Jose Pablo: Yichang is a city that I underestimated before we got there. It has beautiful things and tall buildings. One of my favorite memories is when I sat at a café on the banks of the Yangtze River and just thought about life. I also enjoyed the Three Gorges dam. It is impressive.

Gaby: If Shanghai is like the New York City of China, then Yichang is the Boston. It has very local cuisines, many markets, and lots of weird things to do. Our hostel was across from the river so we had easy access to the public gym, which is like the playground. But, I also liked to just chill by the river with friends. The scavenger hunt was really fun; I got to speak to locals and learn about the city. The Three Gorges Dam was not only gorgeous but I also learned a lot about it. There aren’t a lot of tourists in Yichang, so people were definitely curious. They even asked for pictures, so I felt like a celebrity. There was a little girl in our hostel who was especially curious. She was adorable. I had lots of fun talking to her. Overall, I had a great experience in Yichang… definitely worth visiting.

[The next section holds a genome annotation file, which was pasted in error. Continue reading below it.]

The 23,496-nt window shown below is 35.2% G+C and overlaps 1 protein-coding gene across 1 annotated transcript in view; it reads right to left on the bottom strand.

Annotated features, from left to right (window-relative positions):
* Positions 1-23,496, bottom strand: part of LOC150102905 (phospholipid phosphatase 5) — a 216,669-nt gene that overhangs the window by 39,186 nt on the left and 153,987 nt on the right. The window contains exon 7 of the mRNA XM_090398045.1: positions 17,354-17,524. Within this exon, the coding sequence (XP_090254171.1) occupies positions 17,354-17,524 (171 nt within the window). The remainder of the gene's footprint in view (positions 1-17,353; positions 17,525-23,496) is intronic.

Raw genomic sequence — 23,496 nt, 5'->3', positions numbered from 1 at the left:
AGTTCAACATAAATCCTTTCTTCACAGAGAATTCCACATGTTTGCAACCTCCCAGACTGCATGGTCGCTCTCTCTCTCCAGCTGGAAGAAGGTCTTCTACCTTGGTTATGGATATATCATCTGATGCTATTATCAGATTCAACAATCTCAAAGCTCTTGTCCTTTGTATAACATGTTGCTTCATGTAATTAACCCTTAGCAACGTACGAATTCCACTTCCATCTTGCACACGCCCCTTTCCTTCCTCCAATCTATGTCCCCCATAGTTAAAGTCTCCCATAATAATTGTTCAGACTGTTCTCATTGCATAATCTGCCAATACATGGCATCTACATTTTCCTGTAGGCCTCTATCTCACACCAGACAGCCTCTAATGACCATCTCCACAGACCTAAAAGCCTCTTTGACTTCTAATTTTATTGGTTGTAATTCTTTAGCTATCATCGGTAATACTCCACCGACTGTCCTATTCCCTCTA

Rishi: During my time in Yichang, I had the opportunity to explore a different side of China. Prior to Yichang, our trip was centered in large and metropolitan cities like Beijing and Shanghai. Although these big cities are essential components to the identity of China, another vital aspect to China comes from the more rural and nature filled cities. In contrast to Shanghai, Yichang has a closer community of people and is marked by nature with the Yangtze River flowing on the banks of city. The closer community allowed me to interact with more natives and the Yangtze River allowed me to start one of my main goals for this trip: true reflection. Of course, practicing my language skills and exploring China are amazing experiences, however, the ability to sit on the banks of the Yangtze River and reflect was my most rewarding experience in Yichang.